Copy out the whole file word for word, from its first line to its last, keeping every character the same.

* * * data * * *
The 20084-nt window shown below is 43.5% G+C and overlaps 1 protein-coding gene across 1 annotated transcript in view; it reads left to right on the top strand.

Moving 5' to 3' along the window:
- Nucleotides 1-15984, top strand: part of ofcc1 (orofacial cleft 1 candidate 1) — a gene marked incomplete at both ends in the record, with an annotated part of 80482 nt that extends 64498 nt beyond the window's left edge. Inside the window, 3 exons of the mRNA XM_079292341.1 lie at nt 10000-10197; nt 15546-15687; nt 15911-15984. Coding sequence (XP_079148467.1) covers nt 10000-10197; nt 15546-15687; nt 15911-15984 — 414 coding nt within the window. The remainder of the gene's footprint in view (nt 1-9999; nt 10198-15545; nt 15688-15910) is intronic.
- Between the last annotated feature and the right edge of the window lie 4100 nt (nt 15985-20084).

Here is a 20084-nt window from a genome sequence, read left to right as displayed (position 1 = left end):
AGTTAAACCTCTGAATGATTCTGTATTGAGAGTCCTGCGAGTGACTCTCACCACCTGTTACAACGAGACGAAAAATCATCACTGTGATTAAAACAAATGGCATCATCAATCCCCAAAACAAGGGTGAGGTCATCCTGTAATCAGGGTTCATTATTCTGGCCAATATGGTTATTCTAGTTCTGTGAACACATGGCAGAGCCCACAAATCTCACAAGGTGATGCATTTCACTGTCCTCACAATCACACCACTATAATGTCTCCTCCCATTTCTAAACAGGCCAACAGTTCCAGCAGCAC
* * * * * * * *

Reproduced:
The 20084-nt window shown below is 43.5% G+C and overlaps 1 protein-coding gene across 1 annotated transcript in view; it reads left to right on the top strand.

Moving 5' to 3' along the window:
- Nucleotides 1-15984, top strand: part of ofcc1 (orofacial cleft 1 candidate 1) — a gene marked incomplete at both ends in the record, with an annotated part of 80482 nt that extends 64498 nt beyond the window's left edge. Inside the window, 3 exons of the mRNA XM_079292341.1 lie at nt 10000-10197; nt 15546-15687; nt 15911-15984. Coding sequence (XP_079148467.1) covers nt 10000-10197; nt 15546-15687; nt 15911-15984 — 414 coding nt within the window. The remainder of the gene's footprint in view (nt 1-9999; nt 10198-15545; nt 15688-15910) is intronic.
- Between the last annotated feature and the right edge of the window lie 4100 nt (nt 15985-20084).

Here is a 20084-nt window from a genome sequence, read left to right as displayed (position 1 = left end):
AGTTAAACCTCTGAATGATTCTGTATTGAGAGTCCTGCGAGTGACTCTCACCACCTGTTACAACGAGACGAAAAATCATCACTGTGATTAAAACAAATGGCATCATCAATCCCCAAAACAAGGGTGAGGTCATCCTGTAATCAGGGTTCATTATTCTGGCCAATATGGTTATTCTAGTTCTGTGAACACATGGCAGAGCCCACAAATCTCACAAGGTGATGCATTTCACTGTCCTCACAATCACACCACTATAATGTCTCCTCCCATTTCTAAACAGGCCAACAGTTCCAGCAGCAC